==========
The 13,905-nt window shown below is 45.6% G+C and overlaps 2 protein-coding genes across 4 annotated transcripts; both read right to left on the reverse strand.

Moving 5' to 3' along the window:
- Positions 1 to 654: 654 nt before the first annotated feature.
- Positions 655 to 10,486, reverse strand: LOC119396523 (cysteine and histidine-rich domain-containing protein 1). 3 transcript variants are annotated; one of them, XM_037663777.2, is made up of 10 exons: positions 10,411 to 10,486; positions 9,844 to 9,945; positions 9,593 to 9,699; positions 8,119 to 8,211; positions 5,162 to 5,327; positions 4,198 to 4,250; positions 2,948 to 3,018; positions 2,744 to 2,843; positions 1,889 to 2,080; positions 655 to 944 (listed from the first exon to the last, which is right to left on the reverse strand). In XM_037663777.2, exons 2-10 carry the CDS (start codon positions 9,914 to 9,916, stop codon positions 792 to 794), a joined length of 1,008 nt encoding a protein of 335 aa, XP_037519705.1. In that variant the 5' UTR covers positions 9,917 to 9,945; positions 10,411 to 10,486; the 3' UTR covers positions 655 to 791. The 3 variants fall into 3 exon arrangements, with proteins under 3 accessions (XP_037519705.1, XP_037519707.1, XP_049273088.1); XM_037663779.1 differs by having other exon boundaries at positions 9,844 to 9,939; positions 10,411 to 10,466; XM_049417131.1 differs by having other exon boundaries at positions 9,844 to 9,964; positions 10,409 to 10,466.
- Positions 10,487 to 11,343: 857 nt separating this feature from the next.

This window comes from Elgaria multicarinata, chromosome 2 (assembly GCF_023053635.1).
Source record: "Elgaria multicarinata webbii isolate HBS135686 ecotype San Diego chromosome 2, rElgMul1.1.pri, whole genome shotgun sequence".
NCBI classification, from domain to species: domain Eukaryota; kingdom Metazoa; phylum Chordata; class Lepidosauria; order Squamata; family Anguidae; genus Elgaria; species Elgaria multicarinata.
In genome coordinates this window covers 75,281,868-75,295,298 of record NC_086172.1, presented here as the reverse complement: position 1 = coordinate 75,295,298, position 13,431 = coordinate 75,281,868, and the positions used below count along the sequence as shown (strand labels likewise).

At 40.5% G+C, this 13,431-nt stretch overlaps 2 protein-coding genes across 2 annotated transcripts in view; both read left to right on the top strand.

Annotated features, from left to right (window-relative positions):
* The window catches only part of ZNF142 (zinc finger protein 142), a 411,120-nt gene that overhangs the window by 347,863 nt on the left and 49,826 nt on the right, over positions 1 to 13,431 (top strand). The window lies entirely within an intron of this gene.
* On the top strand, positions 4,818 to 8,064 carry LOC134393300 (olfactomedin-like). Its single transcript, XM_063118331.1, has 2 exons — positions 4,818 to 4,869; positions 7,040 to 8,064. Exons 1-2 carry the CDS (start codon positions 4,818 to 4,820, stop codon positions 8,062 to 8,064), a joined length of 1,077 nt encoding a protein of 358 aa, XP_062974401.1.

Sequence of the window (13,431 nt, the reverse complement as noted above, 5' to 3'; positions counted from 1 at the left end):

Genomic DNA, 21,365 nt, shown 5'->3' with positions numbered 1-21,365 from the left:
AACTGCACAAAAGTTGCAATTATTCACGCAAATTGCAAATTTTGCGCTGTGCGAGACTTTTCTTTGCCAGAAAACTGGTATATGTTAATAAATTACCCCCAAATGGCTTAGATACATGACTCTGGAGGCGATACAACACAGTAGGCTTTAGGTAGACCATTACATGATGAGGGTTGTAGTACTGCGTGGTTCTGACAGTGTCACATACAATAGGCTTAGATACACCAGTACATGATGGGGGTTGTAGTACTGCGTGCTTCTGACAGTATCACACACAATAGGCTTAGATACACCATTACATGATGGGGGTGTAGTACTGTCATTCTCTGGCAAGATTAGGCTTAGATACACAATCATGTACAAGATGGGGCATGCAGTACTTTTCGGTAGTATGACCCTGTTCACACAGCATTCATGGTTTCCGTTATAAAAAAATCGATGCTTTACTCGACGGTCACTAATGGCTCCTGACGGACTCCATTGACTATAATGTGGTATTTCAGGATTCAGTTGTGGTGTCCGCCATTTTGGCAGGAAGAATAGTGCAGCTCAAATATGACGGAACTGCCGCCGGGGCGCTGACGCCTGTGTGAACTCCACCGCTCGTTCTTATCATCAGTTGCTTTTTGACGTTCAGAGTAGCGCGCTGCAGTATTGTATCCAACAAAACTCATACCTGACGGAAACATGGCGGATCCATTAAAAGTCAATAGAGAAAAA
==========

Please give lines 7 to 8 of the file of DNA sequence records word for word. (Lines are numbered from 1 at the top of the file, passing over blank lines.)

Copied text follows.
Source record: "Elgaria multicarinata webbii isolate HBS135686 ecotype San Diego chromosome 2, rElgMul1.1.pri, whole genome shotgun sequence".
NCBI classification, from domain to species: domain Eukaryota; kingdom Metazoa; phylum Chordata; class Lepidosauria; order Squamata; family Anguidae; genus Elgaria; species Elgaria multicarinata.